About Domestic Violence
Domestic violence refers to a pattern of harmful behaviors used by one person to maintain power and control over another within the context of a dating, family or household relationship. The types of harm that occur in relationships are not always physical; they can also be emotional, psychological, verbal, financial, economic, social, reproductive, institutional, and health-based.
Domestic violence is maintained by societal and cultural attitudes, institutions, and laws which are not consistent in naming this violence as wrong.
Types of Abuse
In a domestic violence relationship, the person causing the harm tries to maintain power and control over the other person by any of the following methods:
- Verbal Abuse: Using words can be a powerful way to demean, criticize, hurt, misdirect anger, and manipulate.
- Emotional Abuse: Undermining an individual’s self worth or self esteem, including by diminishing their abilities, name calling and put downs, blaming them, damaging a partner’s relationship with their children, damaging their reputation, gaslighting them, or minimizing or denying abuse that is occurring.
- Psychological Abuse: Causing fear by intimidation; threatening physical harm to themself, their partner, children, or family; hurting pets; isolating them; destroying property; using social privilege, such as race, ability, or immigration status to demean, intimidate, or threaten them; forcing isolation; threatening to out their gender or sexual identity or immigration status.
- Economic Abuse: Making their partner financially dependent by maintaining control over financial resources, damaging their credit, withholding access to their money, limiting attendance at school or work, or sabotaging job opportunities.
- Sexual/Reproductive Abuse: Sexual assault or sexual violence, attacking the victim’s body, forcing sex after physical violence, manipulating means of birth control, or engaging in any non-consensual sexual behavior.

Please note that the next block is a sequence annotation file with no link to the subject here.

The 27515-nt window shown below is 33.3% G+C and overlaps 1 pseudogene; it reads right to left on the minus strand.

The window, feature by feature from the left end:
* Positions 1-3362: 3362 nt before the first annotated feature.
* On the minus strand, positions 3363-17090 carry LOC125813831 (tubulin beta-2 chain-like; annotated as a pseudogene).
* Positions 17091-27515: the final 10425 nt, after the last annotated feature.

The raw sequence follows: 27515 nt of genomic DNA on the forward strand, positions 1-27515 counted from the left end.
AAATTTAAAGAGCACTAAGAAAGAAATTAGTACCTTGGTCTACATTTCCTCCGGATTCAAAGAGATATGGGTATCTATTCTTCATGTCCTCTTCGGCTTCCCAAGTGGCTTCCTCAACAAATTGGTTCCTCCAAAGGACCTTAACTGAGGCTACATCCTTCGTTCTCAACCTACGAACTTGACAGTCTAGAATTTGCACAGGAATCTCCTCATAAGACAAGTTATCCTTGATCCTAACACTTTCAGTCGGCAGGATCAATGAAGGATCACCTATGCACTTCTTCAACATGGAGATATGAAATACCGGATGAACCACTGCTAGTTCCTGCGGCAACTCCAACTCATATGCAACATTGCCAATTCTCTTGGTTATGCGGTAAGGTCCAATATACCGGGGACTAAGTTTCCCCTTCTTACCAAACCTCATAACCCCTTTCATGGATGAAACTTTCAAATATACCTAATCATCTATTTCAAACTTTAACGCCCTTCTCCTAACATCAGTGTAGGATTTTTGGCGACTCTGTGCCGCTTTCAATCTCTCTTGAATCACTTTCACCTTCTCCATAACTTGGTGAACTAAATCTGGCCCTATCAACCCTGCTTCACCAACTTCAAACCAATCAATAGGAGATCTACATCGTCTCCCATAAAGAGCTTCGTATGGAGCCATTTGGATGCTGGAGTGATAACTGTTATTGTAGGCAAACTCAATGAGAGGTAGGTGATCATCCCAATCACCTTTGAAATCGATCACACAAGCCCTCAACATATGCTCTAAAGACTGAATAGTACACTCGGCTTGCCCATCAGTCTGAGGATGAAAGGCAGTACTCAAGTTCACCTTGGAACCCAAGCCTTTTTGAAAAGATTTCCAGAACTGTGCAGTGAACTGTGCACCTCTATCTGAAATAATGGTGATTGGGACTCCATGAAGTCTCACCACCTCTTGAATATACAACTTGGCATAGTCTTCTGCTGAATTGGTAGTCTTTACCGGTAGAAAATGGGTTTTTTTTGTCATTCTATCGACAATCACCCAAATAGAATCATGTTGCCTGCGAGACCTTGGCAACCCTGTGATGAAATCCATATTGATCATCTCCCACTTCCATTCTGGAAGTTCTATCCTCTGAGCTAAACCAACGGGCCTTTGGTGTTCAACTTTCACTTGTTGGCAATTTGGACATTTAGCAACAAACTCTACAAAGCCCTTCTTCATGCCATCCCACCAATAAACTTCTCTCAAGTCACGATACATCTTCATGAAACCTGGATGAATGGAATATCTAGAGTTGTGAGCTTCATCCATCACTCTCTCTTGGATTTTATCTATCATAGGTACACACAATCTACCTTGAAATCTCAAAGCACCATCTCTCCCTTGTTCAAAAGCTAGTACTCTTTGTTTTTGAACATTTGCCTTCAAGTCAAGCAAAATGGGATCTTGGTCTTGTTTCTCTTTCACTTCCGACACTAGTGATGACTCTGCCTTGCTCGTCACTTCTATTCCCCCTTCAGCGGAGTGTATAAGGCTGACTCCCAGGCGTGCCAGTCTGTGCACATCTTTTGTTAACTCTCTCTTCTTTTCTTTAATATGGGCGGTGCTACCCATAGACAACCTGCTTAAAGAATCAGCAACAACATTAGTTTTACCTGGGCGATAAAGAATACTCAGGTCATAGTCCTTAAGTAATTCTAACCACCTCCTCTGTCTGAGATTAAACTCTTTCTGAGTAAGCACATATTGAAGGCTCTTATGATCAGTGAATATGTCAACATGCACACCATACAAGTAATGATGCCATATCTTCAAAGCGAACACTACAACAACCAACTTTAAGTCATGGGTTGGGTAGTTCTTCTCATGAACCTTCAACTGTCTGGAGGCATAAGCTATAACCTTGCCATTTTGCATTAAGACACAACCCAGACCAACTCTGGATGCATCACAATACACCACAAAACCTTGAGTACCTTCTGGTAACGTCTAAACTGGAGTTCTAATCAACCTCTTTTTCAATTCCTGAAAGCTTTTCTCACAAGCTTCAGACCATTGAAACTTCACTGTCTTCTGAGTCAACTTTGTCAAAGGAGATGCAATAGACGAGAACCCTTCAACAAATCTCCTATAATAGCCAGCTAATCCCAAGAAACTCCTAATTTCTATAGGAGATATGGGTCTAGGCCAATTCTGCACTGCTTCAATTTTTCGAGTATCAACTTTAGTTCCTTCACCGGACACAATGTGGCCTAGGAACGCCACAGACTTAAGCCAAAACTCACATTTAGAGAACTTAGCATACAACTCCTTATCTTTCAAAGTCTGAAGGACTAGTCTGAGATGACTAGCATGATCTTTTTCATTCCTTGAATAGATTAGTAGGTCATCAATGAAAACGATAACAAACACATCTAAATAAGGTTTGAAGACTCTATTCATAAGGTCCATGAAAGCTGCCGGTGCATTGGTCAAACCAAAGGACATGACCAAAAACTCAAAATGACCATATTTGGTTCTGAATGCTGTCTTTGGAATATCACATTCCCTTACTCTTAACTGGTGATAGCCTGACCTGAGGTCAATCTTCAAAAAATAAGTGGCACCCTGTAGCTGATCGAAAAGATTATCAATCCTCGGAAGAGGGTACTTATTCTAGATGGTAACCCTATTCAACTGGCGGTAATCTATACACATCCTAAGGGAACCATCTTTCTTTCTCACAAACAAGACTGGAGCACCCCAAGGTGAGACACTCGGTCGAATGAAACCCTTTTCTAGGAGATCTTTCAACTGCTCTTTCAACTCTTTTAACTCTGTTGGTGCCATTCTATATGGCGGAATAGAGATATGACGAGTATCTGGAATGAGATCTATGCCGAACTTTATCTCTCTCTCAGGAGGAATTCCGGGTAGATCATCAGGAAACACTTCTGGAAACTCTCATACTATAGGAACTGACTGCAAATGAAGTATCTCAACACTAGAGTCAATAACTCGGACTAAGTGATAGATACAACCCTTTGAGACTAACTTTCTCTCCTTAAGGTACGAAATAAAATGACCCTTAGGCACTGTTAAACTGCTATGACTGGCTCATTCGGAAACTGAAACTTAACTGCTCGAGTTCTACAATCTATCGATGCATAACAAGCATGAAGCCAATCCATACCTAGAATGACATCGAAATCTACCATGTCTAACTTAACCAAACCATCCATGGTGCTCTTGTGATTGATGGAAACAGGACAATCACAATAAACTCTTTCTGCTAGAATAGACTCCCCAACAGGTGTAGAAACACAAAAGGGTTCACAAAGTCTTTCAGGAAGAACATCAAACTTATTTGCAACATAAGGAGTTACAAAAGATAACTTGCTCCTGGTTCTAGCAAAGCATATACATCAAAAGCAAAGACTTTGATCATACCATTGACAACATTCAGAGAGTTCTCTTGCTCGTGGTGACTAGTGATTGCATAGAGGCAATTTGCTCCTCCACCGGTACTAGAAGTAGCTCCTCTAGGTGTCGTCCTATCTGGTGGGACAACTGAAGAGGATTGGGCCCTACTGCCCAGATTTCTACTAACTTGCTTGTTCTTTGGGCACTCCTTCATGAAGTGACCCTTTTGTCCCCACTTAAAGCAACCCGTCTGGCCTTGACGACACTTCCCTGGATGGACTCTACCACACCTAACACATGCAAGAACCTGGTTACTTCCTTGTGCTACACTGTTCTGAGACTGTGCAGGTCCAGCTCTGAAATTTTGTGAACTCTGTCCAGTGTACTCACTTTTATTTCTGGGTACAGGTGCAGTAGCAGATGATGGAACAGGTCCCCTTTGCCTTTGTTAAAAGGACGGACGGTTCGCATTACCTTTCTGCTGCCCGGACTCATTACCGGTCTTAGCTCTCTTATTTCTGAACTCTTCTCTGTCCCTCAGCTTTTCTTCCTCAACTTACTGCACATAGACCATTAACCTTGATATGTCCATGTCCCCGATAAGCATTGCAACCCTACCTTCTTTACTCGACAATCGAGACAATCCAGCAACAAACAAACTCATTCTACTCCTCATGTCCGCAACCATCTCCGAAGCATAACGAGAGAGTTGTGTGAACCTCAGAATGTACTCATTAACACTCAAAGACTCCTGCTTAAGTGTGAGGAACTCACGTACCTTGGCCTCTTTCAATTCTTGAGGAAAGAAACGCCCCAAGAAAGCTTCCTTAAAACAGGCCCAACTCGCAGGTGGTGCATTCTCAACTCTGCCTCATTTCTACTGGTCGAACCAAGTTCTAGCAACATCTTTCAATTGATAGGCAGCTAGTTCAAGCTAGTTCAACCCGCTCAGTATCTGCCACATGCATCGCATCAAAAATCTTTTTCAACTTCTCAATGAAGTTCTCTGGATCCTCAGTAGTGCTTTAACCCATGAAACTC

- Physical Abuse: Hitting, slapping, pinching, shoving, grabbing, biting, burning, strangulation attempts and choking, forcing them to endure sleep deprivation, driving recklessly, denying medical care, or forcing them to use alcohol or drugs.
Recognizing Domestic Violence
Signs you can look out for if you suspect a friend, coworker, or loved one is being abused include:
- Unexplained injuries, bruising, or other pains;
- Wearing unseasonable clothing (like long sleeves in the summer);
- Appearing withdrawn or not as social as they used to be;
- Acting fearful around their partner, or being quiet and letting their partner answer questions and speak for them;
- Symptoms of depression and trauma, like exhaustion, confusion, isolation, and panic;
- Blaming themselves for their partner’s anger or dissatisfaction;
- Minimizing or denying arguing, fighting, or abuse within the household;
- Ignoring their own mental, emotional, physical, and spiritual needs;
- Frequent visits to the doctor or hospital for unexplained or odd reasons;
- Missing work or social obligations more often than usual.
How to Help
- Listen: You may be the first person your friend, coworker, or loved one has told about the abuse. Validate their feelings by letting them know you believe them, you’re sorry this happened to them, and you are here to listen and support them.
- Support: Let them know you are a safe person to talk to. Validate them and let them share as they feel comfortable. Don’t press for details. Thank them for trusting you.
- Connect: Connect them to resources that can help, and let them decide whom to contact, if they want to contact anyone, and when to do it. Taking the first (or second or third) step to get help is hard, and can often put victims of abuse at greater risk. A great resource is the Illinois Statewide Domestic Violence Hotline, available 24/7, 365 days a year. Call or text 877-863-6338 (877-TO END DV) or chat with us at this link.
- The Network: Advocating Against Domestic Violence has an Emergency Crisis Fund for survivors of Domestic Violence to address critical gaps in the safety net for survivors. More information about the Emergency Crisis Fund and how to access funds is available here.